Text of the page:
DLR to Fly Experiments on Blue Origin’s New Shepard

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September 26, 2017 | Originally published by Date Line: September 26 on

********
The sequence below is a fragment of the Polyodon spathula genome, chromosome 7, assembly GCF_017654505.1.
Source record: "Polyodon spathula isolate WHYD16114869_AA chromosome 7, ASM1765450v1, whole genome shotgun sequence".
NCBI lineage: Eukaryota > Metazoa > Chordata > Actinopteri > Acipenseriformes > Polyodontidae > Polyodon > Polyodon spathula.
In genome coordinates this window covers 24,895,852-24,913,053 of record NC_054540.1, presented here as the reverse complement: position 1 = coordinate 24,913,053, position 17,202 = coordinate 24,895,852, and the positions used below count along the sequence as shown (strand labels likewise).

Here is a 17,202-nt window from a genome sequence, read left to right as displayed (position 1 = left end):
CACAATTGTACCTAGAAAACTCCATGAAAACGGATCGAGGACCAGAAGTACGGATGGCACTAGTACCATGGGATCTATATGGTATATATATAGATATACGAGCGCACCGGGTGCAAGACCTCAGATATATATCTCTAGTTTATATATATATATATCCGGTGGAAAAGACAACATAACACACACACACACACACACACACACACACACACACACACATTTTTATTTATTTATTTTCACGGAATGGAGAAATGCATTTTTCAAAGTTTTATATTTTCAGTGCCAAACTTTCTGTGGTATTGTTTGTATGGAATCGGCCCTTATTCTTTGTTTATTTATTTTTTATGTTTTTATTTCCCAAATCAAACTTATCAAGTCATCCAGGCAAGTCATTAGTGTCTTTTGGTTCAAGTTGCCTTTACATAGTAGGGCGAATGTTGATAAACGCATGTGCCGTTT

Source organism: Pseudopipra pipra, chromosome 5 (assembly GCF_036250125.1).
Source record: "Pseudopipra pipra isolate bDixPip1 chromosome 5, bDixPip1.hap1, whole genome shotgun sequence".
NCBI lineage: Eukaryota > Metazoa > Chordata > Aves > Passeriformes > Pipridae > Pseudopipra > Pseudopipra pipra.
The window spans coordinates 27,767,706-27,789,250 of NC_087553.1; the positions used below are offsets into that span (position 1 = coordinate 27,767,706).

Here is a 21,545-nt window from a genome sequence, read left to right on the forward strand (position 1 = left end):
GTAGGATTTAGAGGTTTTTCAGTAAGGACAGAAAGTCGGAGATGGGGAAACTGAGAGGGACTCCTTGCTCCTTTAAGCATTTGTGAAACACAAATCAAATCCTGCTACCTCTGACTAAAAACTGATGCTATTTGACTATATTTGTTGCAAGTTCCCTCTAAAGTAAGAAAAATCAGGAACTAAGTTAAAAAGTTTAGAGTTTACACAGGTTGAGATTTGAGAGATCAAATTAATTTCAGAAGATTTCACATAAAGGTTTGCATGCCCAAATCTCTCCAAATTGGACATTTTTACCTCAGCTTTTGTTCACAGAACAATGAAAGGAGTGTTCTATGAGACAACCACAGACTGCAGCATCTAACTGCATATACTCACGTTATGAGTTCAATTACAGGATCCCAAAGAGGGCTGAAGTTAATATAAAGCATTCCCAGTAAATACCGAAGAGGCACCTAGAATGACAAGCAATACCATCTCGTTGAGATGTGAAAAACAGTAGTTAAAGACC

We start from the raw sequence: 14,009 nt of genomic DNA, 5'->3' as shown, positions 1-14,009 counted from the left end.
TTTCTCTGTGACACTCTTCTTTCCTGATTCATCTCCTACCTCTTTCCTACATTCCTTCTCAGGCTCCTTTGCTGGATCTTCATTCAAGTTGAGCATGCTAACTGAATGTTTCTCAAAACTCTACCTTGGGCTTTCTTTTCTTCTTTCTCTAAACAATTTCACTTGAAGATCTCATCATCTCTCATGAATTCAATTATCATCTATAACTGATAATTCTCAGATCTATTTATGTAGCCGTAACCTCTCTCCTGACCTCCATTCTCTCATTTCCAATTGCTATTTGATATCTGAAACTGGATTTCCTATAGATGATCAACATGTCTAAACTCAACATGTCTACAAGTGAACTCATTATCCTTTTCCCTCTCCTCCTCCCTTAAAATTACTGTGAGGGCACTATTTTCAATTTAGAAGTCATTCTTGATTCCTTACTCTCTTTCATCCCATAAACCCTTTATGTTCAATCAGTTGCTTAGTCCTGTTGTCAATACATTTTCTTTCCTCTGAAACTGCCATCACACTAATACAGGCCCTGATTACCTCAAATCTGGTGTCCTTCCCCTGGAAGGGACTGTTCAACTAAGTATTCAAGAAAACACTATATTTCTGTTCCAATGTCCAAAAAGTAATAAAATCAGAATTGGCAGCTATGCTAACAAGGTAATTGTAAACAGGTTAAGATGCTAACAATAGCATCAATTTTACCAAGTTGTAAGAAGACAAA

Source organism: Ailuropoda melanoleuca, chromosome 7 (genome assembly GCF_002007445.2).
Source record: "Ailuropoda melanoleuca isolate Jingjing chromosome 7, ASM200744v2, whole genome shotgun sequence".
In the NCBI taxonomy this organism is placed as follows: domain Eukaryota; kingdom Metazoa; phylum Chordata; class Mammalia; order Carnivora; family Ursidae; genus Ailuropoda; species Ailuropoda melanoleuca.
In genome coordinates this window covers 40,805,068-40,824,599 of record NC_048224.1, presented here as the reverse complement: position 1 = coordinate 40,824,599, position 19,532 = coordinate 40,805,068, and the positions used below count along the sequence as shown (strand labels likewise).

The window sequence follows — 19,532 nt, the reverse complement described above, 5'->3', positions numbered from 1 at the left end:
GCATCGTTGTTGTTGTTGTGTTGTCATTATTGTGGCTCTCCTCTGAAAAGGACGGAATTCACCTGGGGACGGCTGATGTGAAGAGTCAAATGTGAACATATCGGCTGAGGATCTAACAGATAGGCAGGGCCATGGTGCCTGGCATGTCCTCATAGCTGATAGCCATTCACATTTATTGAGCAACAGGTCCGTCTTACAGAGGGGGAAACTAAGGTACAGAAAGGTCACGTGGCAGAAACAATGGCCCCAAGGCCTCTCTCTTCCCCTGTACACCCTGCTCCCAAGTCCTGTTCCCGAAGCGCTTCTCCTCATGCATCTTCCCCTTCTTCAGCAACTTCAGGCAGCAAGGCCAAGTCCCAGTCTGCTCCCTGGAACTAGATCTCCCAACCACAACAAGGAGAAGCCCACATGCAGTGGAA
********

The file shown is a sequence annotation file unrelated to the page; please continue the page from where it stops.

The German Aerospace Center, Germany’s space agency, will fly two experiments on a suborbital flight by Blue Origin’s New Shepard vehicle later this year as part of an effort to diversify its microgravity research efforts. Thomas Driebe, head of the physical and material sciences program at the center, known by the German acronym DLR, said in a presentation July 18 at the International Space Station Research and Development Conference here that the center planned to fly the physical sciences experiments under a commercial deal with Blue Origin. “This is another opportunity for German scientists,” he said in a brief discussion about the mission, scheduled for the second half of this year, during his presentation. In a later interview, Driebe said one of the experiments will test a phenomenon known as photophoresis, the movement of particles suspended in a gas triggered by light. In astrophysics, photophoresis plays a role in the formation of planets in protoplanetary disks. The other experiment, he said, will test granular matter dynamics in microgravity. DLR flies microgravity experiments on suborbital sounding rockets, but those opportunities are limited: two launches every three years, he said. “There, we really put in experiments which have a strong demand for the six and a half minutes of microgravity time that we have,” he said, referring to the time on the sounding rocket flight where the payload is in weightlessness. Commercial suborbital vehicles offer shorter times in microgravity. Blue Origin, on its website, advertises “approximately three minutes in a high-quality microgravity environment” on each New Shepard flight. Cost is also a factor. “The sounding rockets are rather cost-intensive,” Driebe said. “So this was an opportunity to put small payloads on another platform.” DLR purchased the payload space on the New Shepard flight, he said, but he did not disclose the price the center paid. “Since it’s one of the first flights, as far as I know there was a special discount.”

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